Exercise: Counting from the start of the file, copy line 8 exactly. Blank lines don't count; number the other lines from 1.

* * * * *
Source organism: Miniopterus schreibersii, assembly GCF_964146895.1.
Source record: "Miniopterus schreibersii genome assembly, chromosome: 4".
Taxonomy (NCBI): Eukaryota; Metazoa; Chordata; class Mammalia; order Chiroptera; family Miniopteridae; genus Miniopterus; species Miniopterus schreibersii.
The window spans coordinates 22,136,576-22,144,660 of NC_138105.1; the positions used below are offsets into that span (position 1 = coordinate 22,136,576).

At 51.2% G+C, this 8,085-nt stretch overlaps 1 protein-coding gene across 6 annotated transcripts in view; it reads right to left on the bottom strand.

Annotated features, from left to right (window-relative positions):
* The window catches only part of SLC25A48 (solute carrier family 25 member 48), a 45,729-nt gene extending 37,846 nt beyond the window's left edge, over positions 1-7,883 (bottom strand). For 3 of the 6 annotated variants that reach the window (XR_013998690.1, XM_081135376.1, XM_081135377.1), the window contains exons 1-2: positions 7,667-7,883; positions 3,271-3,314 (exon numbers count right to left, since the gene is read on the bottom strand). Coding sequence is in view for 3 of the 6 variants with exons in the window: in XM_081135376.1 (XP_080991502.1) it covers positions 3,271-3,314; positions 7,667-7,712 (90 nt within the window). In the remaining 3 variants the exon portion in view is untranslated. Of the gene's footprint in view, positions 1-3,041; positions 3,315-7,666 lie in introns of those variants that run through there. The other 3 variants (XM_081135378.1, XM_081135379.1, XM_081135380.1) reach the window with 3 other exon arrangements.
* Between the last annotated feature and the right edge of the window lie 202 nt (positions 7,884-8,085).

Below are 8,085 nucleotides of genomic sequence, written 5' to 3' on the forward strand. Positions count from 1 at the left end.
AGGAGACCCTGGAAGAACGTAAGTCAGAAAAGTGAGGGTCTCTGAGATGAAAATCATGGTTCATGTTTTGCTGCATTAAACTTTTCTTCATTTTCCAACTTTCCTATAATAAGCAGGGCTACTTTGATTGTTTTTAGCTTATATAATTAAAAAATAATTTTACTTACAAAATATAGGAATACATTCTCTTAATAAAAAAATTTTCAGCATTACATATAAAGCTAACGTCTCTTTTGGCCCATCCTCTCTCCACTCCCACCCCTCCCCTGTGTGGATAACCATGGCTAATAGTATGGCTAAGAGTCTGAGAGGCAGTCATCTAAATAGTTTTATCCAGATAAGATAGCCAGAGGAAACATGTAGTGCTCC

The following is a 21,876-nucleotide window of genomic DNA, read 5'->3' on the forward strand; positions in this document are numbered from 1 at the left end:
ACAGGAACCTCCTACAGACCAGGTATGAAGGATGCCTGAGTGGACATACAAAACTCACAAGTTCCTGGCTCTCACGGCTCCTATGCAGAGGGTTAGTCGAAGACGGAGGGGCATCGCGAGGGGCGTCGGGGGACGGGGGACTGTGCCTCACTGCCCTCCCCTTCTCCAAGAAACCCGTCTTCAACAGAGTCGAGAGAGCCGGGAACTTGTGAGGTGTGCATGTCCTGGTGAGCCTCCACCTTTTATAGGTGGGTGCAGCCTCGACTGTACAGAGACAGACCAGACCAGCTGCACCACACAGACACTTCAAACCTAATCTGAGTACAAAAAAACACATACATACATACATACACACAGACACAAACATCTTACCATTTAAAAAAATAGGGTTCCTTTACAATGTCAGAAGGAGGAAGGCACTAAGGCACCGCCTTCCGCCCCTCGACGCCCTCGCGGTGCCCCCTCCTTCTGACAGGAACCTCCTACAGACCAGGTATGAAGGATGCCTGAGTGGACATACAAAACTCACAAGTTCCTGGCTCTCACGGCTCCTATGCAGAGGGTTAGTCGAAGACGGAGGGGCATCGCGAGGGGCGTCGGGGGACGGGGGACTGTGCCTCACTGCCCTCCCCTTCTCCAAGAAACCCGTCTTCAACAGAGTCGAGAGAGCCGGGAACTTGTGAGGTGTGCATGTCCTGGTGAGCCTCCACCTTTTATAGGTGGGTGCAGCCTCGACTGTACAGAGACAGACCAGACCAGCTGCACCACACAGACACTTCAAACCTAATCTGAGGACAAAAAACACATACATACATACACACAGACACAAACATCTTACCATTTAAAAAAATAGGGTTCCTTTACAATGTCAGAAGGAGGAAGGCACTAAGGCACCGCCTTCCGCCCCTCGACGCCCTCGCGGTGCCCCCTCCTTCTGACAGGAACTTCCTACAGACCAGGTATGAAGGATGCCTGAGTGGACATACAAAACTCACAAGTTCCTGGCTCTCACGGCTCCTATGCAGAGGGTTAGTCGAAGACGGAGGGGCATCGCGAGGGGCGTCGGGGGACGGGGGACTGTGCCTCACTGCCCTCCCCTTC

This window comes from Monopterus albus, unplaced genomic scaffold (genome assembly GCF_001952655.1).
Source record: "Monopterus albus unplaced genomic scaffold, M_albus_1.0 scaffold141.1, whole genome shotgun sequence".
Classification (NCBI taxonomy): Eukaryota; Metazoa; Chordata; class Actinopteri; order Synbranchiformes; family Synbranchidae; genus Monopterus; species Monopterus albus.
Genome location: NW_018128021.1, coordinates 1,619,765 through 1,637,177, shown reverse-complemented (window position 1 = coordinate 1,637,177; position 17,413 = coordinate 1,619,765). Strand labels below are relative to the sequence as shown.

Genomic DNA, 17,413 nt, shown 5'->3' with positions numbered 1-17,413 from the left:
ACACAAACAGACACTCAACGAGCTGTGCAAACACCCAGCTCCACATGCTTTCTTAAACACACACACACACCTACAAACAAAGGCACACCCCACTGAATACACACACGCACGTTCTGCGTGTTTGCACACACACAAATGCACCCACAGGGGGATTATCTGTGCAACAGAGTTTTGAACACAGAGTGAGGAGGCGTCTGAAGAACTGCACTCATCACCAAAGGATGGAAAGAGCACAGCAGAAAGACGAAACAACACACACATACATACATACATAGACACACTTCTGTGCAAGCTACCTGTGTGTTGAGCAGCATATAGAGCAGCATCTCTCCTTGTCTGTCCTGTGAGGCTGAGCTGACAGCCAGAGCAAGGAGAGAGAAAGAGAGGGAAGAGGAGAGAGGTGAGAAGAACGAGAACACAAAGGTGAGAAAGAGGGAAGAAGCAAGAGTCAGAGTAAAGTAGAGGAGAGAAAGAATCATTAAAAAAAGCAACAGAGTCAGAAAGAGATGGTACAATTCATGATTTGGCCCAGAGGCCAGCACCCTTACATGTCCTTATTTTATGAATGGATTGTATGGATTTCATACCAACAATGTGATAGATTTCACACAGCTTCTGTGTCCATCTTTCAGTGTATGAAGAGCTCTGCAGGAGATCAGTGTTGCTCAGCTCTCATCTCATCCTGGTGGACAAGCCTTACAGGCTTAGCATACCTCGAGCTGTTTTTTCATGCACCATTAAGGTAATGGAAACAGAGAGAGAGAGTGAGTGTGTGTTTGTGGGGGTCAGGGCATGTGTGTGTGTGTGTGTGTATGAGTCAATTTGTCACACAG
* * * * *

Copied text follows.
* Between the last annotated feature and the right edge of the window lie 202 nt (positions 7,884-8,085).